Thursday, November 27, 2008

RAMAK SIADATAN: Travel, Work and Politics

1. Can you describe a favorite travel memory? It doesn’t have to be extraordinary - simple is good, too – but what is a memory of some travel experience that you treasure?

Only one? Not fair. I have to give at least two. When I read this about seven or eight popped into my mind, and more since. I’ve been lucky – travel has happened for both personal and work reasons and I ALWAYS pull out a few memorable moments.

First one is extraordinary. 2004 Athens Olympic Games. My wife and I are attending the Opening Ceremony. Both of us have been life long fans of the Games and the Olympic Spirit. We appreciate the beauty of people coming together for the sake of something as simple as sport. We saved up for years, and in fact, weren’t even dating when we decided to make the trip three or four years earlier. So that moment when we were sitting there, with 90,000 of our newest friends, sharing in a global experience with the entire world represented not only the spirit of the Games that we sought out, but also the journey we had taken together over three or four years to get there. Just amazing. Chilling, really.

Second one is more subtle. I’m touring with my youth symphony. We are doing two weeks in Eastern Europe shortly after the wall fell in Germany. We performed in Vienna, Salzburg, Budapest and Prague. There was one night, eating dinner in a village outside Salzburg. A few of us wandered off to soak in the night air, and then the world just stopped. An amazing array of colors in the sky, everything was still and no one moved. I then turned to my friend and said, “did you just feel the world stop?” He replied, “I thought it was just me.” Then we sat in silence another thirty minutes. A moment that will never happen again, and you’re so thankful you recognized it when it did.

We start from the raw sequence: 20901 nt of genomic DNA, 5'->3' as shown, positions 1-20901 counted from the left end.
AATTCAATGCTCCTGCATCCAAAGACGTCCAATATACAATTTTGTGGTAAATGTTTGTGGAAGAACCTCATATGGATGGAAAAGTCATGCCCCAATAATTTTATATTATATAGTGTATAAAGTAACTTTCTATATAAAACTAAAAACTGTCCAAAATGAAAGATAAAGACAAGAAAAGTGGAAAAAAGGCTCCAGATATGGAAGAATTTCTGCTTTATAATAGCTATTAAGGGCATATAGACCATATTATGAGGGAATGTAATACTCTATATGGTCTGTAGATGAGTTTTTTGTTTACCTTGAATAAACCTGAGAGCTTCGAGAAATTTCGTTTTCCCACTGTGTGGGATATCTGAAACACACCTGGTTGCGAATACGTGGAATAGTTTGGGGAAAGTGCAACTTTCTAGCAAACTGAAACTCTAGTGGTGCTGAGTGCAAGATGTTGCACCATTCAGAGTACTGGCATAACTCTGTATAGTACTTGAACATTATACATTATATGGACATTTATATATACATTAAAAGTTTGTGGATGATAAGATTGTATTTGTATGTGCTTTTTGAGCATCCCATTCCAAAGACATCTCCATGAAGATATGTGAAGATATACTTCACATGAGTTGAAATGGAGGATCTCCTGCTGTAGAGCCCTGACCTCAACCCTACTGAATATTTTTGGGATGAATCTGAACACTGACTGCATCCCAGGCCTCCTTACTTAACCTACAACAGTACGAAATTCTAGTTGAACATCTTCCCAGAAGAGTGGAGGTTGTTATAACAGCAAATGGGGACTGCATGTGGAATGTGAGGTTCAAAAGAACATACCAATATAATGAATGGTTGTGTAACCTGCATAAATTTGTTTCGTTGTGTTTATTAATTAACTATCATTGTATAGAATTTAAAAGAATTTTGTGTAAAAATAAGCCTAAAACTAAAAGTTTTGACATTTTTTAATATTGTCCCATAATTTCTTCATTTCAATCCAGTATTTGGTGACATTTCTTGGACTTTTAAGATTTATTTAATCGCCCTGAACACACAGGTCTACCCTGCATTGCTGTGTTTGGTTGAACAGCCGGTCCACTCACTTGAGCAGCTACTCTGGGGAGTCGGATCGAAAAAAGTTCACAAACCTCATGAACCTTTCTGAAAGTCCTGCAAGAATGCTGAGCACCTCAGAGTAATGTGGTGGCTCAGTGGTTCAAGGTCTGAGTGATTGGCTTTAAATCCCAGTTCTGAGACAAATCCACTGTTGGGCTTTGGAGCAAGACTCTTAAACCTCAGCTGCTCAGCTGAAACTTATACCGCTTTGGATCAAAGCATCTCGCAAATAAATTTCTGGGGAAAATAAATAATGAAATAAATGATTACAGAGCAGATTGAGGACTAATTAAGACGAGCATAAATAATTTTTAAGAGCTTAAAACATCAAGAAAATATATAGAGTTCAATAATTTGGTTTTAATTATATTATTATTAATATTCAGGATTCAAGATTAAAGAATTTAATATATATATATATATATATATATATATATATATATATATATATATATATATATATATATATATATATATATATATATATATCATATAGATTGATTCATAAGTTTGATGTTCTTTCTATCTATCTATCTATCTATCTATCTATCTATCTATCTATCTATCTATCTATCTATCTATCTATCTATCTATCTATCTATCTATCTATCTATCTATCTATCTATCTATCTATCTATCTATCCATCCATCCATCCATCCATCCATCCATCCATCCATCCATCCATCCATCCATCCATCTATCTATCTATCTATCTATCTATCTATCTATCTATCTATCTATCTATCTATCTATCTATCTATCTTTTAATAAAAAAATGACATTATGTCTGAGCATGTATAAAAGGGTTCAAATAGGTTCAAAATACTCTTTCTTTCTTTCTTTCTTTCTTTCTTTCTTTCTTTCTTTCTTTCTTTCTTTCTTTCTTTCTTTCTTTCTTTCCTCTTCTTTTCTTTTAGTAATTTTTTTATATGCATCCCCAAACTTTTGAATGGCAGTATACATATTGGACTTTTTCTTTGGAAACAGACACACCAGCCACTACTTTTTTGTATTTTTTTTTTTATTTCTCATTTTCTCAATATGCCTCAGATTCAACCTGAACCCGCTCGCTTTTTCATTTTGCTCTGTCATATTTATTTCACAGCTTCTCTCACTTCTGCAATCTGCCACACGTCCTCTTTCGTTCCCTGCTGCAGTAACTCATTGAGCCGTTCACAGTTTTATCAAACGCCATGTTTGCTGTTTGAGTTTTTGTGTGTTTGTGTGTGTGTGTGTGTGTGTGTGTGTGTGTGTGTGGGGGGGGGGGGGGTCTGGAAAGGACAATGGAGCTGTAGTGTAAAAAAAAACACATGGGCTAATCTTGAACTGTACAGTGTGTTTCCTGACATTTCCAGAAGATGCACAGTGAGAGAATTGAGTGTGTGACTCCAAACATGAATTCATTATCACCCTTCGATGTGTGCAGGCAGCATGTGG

2. What is something you’ve learned from traveling - a lesson that you’ve tried to carry with you in the rest of your life?

Don’t forget about getting there and getting back. Traveling is more than just what you do at the destination. If it’s a personal trip, enjoy the pieces involved in putting the trip together. If it’s a work trip, appreciate the unique opportunity you have to go somewhere without spending additional dollars out of pocket. And then, if you’re on a plane to get there...enjoy the flight! If you’re driving, enjoy the drive! So much of my fun on trips has happened in transit. As a member of a college marching band, we took vans, buses, planes, private name it... just to get to a football game. And the stories from those trips are some of the best of my life.

3. I’ve been doing a bit of reading about work and careers lately, and came across this quote: “Jump, and a net will appear.” What does that say to you, if anything, and does it apply in any way to your own life?

A net doesn’t just appear. Someone needs to know you need a net, or you need to build the framework upon which the net can be placed. The “miracle” net is a rarity, and one that should definitely not go unappreciated. But in general, I think you build your own foundation as you go. When you are honest, caring, good to other people, patient, not cutting corners and thinking about more than just tomorrow, you are building safety nets with every move. I have definitely received my fair share of nets after jumping...and there’s a reason behind each one. The real “miracle” net for me, however, was landing in a family where despite not agreeing on most things, everyone agreed that raising my brother and I properly was always to be the number one priority. I didn’t jump for that net...they wrapped me in it before I ever knew how to leap.